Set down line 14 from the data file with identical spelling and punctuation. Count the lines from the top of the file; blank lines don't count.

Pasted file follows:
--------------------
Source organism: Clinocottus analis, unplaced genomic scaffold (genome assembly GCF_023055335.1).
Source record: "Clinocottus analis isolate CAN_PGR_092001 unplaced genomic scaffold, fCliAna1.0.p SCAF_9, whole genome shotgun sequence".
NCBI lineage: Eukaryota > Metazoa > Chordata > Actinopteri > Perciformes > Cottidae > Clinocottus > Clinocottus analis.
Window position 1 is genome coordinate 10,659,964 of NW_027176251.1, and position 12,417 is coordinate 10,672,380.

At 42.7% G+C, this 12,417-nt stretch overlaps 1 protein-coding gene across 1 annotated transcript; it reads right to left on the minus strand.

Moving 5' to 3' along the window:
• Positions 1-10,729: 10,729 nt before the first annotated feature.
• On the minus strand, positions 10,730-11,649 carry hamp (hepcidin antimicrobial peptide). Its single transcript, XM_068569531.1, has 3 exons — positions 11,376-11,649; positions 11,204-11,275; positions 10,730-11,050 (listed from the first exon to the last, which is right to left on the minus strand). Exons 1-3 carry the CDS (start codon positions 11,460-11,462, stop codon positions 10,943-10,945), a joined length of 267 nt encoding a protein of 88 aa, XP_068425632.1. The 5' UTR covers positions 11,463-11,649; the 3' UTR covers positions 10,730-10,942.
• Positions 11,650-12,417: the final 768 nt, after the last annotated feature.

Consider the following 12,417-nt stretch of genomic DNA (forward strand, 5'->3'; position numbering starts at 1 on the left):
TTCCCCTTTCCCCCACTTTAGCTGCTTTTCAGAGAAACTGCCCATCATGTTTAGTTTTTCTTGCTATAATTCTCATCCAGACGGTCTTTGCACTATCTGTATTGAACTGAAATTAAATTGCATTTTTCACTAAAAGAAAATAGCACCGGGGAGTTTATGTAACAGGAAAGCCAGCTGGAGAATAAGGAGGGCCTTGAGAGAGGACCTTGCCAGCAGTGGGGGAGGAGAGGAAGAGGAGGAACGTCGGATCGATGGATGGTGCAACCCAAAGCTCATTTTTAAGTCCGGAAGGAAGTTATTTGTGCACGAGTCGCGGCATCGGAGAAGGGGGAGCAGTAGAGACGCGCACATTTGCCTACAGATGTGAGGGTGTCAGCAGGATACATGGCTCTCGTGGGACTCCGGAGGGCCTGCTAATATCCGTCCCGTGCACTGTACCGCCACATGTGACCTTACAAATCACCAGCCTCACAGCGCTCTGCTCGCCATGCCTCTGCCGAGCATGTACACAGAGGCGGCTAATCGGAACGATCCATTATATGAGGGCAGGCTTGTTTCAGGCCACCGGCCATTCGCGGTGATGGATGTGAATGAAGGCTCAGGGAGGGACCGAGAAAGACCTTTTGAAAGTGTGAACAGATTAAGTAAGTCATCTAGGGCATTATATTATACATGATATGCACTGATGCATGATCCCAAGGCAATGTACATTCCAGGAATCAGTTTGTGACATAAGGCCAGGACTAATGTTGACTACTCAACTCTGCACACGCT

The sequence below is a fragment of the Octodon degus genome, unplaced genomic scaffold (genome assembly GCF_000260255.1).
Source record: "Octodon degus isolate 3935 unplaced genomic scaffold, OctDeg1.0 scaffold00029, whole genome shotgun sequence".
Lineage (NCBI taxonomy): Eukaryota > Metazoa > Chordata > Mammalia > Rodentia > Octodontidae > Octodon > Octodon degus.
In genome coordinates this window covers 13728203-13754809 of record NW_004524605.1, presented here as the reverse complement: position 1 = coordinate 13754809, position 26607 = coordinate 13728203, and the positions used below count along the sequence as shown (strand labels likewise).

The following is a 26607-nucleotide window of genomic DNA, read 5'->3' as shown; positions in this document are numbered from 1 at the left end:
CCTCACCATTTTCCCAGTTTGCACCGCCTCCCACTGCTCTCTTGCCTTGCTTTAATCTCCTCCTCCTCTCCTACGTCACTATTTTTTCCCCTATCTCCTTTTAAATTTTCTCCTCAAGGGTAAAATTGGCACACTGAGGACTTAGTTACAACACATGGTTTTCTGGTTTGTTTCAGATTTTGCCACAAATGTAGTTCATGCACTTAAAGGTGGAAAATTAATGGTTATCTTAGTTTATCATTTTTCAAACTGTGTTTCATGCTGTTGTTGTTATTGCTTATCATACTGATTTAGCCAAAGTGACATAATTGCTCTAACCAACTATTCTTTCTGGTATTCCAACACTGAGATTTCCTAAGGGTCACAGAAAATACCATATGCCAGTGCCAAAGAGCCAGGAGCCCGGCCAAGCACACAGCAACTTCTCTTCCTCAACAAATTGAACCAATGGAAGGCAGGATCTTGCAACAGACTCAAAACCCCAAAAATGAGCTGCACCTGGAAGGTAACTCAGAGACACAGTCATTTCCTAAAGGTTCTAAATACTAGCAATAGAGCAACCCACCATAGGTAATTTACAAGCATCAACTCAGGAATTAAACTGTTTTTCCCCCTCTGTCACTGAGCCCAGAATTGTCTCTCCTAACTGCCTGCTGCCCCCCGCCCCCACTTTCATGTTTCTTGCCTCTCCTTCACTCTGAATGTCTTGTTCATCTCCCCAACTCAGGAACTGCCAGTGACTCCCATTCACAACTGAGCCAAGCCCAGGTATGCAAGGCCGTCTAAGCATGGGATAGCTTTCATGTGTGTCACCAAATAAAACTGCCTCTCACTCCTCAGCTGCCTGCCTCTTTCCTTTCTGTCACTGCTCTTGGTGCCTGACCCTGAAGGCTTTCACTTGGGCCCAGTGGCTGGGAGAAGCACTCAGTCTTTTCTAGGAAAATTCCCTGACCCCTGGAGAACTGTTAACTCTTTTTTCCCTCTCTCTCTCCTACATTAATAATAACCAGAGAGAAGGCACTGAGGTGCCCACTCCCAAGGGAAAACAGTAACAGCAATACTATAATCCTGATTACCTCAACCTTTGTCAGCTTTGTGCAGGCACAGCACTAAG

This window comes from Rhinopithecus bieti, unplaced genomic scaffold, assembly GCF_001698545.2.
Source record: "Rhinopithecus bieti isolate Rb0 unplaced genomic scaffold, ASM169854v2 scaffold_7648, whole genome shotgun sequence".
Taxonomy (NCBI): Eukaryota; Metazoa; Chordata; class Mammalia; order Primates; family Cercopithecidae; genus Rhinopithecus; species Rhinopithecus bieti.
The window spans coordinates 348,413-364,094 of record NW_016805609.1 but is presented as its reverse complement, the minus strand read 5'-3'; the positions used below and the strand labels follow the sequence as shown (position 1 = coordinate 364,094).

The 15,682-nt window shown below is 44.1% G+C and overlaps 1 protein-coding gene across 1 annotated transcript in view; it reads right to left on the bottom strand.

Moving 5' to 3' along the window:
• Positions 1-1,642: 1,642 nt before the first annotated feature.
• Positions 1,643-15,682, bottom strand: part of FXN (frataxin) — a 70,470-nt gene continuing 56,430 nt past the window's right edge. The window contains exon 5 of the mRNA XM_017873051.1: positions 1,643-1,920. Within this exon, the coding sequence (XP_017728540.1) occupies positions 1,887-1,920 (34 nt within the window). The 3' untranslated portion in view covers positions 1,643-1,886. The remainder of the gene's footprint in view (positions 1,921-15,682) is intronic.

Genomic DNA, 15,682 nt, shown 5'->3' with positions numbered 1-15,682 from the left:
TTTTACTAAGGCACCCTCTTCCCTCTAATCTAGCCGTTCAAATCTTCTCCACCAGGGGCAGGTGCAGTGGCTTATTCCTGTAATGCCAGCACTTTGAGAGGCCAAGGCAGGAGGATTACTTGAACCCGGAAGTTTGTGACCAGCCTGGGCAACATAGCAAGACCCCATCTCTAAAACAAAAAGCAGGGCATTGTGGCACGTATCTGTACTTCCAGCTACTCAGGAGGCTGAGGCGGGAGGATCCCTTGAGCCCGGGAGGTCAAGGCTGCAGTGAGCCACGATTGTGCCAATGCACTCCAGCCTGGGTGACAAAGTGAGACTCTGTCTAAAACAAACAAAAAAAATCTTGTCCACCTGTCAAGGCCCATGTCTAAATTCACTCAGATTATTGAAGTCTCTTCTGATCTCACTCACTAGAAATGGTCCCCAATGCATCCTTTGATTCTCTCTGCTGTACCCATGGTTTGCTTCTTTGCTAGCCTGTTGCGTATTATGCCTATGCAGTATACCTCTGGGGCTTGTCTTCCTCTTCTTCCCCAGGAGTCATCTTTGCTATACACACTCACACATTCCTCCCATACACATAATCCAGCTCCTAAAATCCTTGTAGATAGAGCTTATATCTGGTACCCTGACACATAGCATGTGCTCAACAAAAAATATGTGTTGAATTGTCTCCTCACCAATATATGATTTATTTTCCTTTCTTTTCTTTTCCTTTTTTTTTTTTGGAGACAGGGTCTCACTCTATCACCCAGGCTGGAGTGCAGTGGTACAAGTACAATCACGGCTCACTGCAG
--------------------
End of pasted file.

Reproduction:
Lineage (NCBI taxonomy): Eukaryota > Metazoa > Chordata > Mammalia > Rodentia > Octodontidae > Octodon > Octodon degus.